What I Wasn’t Prepared for Working in Advertising

10.25.16 / Kojo Manu / Account Service

It’s naïve to think that college would prepare you for everything. I knew that by the time I started high school. Still after graduation, whether it be their first or fifth job, every college student comes to the realization that the classroom doesn’t teach it all. Professors and lecturers can tell you what terms like CPM mean or how to advertise to millennials. But, it’s completely different to actually be in the thick of it and see how everything in advertising comes together with your own eyes. I have only been working on the account service side at an agency for a short time, but I’ve learned four main things thus far.

  1. It’s weird to explain your account service job

When you meet new people, standard small talk usually includes: What do you do for a living? For most people, it’s an easy enough question: I’m a teacher; I teach high school algebra. I’m a doctor; I practice in family medicine.

But when you work in advertising, specifically account service, the initial question sprouts so many different questions.

  • Did you help create that Old Spice ad? Nope. That’s not one of my company’s clients and I don’t create ads.
  • So you’re good with Photoshop? No. I don’t handle or do any of the creative, so I don’t really work in Photoshop.
  • Is it just like the show Mad Men? That’s a fictional show set in the 50s and 60s and I’m only 24, so I wouldn’t really know.

Those are actual questions that adults of different ages have asked me when I tell them I work in advertising. And don’t get me wrong, I like that people take interest in my profession. It’s just that I wasn’t really prepared to not know how to handle a simple question like: What do you do for a living?

It’s taken me a little bit of getting used to, but I’ve settled on just saying I work on the client side at an ad agency. Does that stop people from asking me if my job is just like Mad Men? No.

  1. Working in account service, your position is fluid
  2. My parents always instilled in me that I should always try and be multifaceted. Even with that hammered into my head since a young age, I still wasn’t fully prepared for the wide array of jobs I do in account service.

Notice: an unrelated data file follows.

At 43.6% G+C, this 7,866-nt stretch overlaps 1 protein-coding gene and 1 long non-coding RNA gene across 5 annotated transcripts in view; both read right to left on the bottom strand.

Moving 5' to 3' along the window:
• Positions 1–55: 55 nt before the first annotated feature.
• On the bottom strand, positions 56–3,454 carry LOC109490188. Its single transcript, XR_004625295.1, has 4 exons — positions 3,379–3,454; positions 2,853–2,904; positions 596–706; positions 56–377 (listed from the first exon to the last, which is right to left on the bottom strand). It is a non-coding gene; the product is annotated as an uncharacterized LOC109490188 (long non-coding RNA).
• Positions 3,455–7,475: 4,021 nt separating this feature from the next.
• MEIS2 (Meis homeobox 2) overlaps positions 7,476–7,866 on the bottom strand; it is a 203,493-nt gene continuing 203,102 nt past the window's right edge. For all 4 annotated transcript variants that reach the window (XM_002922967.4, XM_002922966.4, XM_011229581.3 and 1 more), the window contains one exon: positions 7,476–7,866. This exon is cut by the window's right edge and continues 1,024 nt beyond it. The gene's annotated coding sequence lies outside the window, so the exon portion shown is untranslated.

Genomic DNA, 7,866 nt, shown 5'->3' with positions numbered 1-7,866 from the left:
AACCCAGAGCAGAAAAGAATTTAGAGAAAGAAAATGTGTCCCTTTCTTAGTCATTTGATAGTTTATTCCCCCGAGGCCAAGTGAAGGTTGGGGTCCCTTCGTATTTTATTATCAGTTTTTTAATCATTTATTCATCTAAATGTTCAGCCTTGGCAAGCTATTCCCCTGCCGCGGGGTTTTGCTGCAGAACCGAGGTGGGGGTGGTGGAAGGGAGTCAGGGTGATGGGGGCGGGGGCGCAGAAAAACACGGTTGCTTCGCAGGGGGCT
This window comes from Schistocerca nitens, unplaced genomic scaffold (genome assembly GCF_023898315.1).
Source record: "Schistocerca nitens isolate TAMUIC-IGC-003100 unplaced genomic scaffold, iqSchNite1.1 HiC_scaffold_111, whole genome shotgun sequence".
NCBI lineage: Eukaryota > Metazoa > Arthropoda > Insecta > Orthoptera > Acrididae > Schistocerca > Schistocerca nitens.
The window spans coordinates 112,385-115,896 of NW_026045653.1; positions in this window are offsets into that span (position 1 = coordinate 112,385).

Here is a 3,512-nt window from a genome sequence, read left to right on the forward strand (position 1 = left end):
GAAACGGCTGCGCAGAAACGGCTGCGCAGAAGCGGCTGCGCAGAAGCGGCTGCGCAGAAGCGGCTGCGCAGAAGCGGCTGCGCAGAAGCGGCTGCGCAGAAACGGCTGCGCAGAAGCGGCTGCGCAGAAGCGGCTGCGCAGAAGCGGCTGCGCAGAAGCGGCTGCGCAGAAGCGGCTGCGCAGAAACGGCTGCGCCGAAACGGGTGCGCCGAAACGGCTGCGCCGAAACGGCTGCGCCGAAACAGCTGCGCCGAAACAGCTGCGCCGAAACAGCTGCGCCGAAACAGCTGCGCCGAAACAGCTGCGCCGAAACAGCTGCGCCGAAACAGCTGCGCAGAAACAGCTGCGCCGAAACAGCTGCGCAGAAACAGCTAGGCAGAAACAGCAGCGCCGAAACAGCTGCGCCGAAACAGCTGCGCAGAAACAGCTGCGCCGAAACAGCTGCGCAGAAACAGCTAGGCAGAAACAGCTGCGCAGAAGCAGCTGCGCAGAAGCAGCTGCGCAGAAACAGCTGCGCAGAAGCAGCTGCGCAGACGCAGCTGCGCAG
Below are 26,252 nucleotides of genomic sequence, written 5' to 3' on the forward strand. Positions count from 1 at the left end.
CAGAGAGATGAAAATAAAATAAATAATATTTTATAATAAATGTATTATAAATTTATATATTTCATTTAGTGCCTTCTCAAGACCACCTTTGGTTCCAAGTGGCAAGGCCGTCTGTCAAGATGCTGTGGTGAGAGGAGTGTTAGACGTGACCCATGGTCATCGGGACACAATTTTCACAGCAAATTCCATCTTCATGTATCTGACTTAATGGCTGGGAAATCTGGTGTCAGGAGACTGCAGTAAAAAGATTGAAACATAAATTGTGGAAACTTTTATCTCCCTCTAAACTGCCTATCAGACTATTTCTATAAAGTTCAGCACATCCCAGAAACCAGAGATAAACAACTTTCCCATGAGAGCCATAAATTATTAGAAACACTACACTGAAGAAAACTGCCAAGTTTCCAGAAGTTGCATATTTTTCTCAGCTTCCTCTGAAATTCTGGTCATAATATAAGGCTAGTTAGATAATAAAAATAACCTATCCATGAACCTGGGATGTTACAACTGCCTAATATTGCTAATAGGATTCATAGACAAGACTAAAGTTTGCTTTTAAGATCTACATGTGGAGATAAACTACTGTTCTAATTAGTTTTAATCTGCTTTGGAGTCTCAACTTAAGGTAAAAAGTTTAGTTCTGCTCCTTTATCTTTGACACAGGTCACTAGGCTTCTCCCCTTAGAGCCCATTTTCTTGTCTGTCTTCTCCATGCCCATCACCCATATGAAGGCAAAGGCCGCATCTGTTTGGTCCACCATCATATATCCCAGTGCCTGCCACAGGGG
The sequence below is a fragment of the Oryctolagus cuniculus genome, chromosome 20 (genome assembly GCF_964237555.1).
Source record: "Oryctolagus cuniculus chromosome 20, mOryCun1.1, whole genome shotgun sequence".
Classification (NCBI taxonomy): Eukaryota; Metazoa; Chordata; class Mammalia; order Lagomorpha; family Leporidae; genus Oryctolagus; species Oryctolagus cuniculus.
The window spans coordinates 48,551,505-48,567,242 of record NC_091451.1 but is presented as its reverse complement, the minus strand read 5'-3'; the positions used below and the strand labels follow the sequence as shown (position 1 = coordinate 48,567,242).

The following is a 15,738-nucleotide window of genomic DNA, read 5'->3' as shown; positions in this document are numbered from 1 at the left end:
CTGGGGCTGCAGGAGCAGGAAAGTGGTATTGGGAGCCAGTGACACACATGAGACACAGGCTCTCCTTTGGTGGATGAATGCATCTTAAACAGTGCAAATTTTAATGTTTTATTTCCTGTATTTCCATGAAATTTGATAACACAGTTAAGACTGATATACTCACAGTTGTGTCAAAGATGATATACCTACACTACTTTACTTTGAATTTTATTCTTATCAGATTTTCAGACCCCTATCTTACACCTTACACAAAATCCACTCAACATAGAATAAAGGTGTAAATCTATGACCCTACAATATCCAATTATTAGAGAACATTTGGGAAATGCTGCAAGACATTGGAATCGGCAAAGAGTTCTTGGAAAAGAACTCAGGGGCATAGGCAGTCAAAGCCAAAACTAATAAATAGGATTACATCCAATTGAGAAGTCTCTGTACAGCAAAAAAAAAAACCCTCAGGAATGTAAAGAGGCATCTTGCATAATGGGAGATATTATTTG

I monitor the Yelp page for a client; I traffic radio spots; I help schedule LED signage for another client; I proofread and test email blasts; I brainstorm ad campaigns, etc. And that can all be in one very short seeming day.

    The pleasant surprise I found when I started working in the account service side of advertising is that on any given day you can interact with or touch on every aspect of advertising, from creative to social media.

  3. Agency life is way different from any other workplace
  4. No teacher, book, or guest speaker ever illustrated how different working in an ad agency would be from other office jobs. I knew it wouldn’t be a bunch of people in suits sitting in cubicles looking miserable, but I was still surprised.

    I can’t think of many other professions where you could you spend part of a brainstorming session watching a video of some of your co-workers trying different types of hot sauces.

    When I tell my friends about something that happened at work, one of them asked: Do you work at a playground or an office? I’m happy to be working in an agency.

  5. It’s very surreal

It’s still very bizarre, in a good way, to turn on the radio, hear a spot, and think: I was there when that was recorded or seeing a billboard and knowing the person who wrote the slogan or designed the whole thing.

I think it’s great to be able to work in a field where you can see tangible results, rather than just numbers or stats.

I’m sure the glitz and glamour of having behind the scenes knowledge of ads you see will fade and dull, but for now it’s still pretty cool.

I’m not a person who enjoys surprises, yet I’m enjoying the little surprises that I’m finding working at MGH. Sure, learning all of this in college would have worked, but being able to come to work every day and not necessarily knowing what to expect is keeping me interested and allowing me to look forward to coming to work everyday.

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